Acton Institute Powerblog

‘Global trade is not a gunfight at the O.K. Corral’

Share this article:
Join the Discussion:

Free weekly Acton Newsletter

Some mental images are especially vivid. One phrase stands out in the war of words preceding the brewing U.S.-EU trade war. “Global trade is not a gunfight at the O.K. Corral,” said French finance minister Bruno Le Maire last Thursday, after President Trump imposed new tariffs on steel and aluminum.

The most famous shoot-out in the Old West has been immortalized in the 1957 film of the same name, as well as numerous other Hollywood vehicles. To my mind, none captured the sheer brutality of the firefight as well as Doc, starring Stacy Keach (who gave a captivating performance in what was an otherwise middling film). The massacre lived up to Hobbes’ view of life: nasty, brutish, and short.

We may hope the trade war with the EU and our NAFTA trading partners will likewise be brief. In March, President Trump imposed 25 percent tariffs on imported steel and 10 percent on aluminum on the grounds of national security, largely aimed at Chinese excess capacity. Last week, he extended the import taxes to the EU, Canada, and Mexico.

Le Maire pledged that the European response would be “united and firm.” The EU and Canada will place reciprocal tariffs – and then some – on U.S. imports beginning no later than July 1; Mexico already has retaliated.

“We will also impose import tariffs,” said European Commission President Jean-Claude Juncker  in March. “This is basically a stupid process – the fact that we have to do this – but … we can also do stupid.”

Others have picked up Le Maire’s martial metaphor. “Guns should be pointed at enemies, not at allies,” said Obama’s ambassador to the EU, Anthony Gardner.

One of the leading arguments offered for freer trade is that lower trade barriers lessen other international tensions. Calling a truce in the trade wars decreases the chance of shooting wars. “[T]rade motives are essential to avoiding wars and sustaining stable networks,” wrote Stanford professor Matthew O. Jackson and Stephen Nei.

If nations pursue their comparative advantage and goods move across borders with relatively little friction, the argument goes, then nations will see one another as partners and think twice before launching a war that will cost them imports and income. “[T]he larger the trade gains, the larger the opportunity cost of a war and therefore the more useful a FTA [free trade agreement] is to secure peace,” wrote European scholars Philippe Martin, Thierry Mayer, and Mathias Thoenig in 2010.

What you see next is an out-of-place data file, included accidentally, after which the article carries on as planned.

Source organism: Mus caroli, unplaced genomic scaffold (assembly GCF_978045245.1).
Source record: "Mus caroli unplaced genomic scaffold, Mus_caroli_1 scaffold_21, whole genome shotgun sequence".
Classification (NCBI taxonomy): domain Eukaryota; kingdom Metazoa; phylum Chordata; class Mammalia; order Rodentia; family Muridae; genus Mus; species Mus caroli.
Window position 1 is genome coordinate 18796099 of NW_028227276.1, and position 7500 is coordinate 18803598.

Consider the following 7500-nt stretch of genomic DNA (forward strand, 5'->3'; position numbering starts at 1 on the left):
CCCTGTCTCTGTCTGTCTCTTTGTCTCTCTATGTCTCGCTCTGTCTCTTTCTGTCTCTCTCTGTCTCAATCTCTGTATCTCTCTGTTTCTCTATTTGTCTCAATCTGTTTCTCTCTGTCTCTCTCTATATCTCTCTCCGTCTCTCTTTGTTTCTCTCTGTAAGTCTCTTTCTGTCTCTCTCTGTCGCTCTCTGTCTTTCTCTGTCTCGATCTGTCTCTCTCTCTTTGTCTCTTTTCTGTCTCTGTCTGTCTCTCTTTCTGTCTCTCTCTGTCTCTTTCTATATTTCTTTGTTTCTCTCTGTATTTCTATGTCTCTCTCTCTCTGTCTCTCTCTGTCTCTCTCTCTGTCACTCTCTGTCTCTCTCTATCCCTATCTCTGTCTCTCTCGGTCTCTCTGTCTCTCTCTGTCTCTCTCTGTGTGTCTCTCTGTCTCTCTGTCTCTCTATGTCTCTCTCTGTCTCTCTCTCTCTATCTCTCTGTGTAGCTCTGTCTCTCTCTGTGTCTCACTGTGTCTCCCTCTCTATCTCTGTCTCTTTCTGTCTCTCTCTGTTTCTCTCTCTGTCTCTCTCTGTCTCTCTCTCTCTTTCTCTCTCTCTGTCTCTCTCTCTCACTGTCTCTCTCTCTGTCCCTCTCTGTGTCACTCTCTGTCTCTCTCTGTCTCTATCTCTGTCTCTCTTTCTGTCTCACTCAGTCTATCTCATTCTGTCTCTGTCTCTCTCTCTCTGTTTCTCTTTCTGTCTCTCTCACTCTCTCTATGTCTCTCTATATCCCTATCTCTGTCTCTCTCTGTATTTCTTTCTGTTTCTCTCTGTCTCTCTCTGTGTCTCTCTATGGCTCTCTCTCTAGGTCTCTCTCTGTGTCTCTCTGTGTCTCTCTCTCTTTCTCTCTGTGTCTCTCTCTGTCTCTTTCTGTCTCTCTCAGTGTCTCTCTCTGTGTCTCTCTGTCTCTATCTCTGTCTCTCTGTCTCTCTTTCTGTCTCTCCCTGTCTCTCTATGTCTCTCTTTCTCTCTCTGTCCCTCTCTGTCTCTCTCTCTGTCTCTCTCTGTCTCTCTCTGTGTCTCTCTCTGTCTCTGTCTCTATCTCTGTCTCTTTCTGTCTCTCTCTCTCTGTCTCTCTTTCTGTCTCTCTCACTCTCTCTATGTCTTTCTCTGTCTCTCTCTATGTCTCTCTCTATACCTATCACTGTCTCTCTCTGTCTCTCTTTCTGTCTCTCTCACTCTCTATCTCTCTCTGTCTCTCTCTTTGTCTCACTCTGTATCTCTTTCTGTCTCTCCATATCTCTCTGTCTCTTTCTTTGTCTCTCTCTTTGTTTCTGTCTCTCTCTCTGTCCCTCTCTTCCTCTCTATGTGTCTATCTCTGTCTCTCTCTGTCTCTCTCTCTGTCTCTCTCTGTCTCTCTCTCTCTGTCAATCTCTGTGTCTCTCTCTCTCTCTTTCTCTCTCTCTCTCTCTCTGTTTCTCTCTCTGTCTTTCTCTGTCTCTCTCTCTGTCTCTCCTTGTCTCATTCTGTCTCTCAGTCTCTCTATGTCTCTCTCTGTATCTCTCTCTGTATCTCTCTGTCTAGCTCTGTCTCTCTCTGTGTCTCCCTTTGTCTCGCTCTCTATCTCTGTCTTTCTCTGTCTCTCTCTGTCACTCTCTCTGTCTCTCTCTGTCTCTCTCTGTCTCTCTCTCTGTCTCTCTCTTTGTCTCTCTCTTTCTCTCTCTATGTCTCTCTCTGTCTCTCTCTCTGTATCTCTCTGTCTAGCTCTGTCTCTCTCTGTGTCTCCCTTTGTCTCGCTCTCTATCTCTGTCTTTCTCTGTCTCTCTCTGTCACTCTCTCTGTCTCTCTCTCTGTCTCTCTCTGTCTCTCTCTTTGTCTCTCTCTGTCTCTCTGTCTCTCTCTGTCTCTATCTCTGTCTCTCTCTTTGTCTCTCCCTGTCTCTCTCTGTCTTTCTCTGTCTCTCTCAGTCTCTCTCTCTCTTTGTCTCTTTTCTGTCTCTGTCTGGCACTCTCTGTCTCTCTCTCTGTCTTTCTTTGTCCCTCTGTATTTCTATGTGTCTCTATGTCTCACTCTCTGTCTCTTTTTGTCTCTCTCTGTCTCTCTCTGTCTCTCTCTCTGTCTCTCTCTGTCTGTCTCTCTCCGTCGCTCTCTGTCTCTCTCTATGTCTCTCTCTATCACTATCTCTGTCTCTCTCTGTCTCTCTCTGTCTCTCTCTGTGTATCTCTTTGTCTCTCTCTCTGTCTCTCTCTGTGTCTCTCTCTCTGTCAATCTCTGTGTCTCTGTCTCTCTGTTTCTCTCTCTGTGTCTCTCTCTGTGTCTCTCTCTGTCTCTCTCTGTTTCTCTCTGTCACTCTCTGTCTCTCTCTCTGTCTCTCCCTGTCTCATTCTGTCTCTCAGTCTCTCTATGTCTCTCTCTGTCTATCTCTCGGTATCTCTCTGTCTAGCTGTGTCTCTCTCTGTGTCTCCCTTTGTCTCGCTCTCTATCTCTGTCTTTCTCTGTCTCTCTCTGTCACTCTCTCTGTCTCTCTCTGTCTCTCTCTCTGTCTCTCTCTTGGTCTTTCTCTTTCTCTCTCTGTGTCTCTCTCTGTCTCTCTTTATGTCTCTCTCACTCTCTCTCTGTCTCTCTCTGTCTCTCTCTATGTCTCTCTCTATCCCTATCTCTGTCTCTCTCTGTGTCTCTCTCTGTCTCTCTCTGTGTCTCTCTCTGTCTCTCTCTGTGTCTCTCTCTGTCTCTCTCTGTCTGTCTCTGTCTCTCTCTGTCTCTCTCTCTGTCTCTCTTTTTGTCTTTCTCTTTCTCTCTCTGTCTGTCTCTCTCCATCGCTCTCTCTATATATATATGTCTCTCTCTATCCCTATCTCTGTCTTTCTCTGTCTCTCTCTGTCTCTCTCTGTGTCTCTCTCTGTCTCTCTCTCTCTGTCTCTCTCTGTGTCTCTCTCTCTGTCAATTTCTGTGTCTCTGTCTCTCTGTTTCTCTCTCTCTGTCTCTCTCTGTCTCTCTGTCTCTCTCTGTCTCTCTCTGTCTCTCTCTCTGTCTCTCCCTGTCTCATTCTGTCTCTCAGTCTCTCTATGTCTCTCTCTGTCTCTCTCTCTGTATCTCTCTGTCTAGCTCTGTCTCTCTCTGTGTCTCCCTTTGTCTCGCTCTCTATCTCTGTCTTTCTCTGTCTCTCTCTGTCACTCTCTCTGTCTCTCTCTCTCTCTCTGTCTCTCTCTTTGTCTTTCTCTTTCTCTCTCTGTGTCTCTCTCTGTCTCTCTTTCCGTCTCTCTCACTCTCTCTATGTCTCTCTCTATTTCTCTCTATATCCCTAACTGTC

A few have even connected trade to the most cherished rule of Christianity. Condy Raguet, a U.S. diplomat to Brazil under President John Quincy Adams, said the golden rule applies to international trade as much as to interpersonal conduct.

“It is to us one of the most incomprehensible things that so many persons, who profess to be advocates of religion and good will to man, should be the disciples of a philosophy which teaches that the selfish principle is paramount to the principle of neighbourly love,” he wrote.

He continued:

Now what does the restrictive philosophy teach? Why, that individuals, pursuing particular branches of industry, should consult their own interests, without any regard whatever to the interests of their neighbours; that sections or districts of country should unite together in a scheme calculated to render others tributary to them; and, carrying the principle still further out, that nations should study their own selfish interests, without regard to the interests of other nations. The consequences of such a course of conduct cannot be other than to produce private enmities and heart-burnings between those who benefit and those who suffer, as is visible, every day, to our own eyes – civil war between different sections of the same country, as we may see before another year – and foreign wars of which we have witnessed an abundance within the last half-century, growing out of commercial restrictions. If it were true that the Christian religion enjoined one sort of duty from man to man, and another sort of duty from nation to nation, there might be some ground for the adoption of one rule as applicable to one case, and another rule as applicable to the other. But no distinction is made between them, and peace on earth, and good will to men, are every where inculcated.

One can hope all weapons in the trade war will be holstered soon, and the transatlantic may become pacific again.

(Photo credit: Johnny Silvercloud. CC BY-SA 2.0.)

Enjoy the article?

Click below to view our latest and most popular posts!

Read More

Rev. Ben Johnson Rev. Ben Johnson is Senior Editor at the Acton Institute.

Comments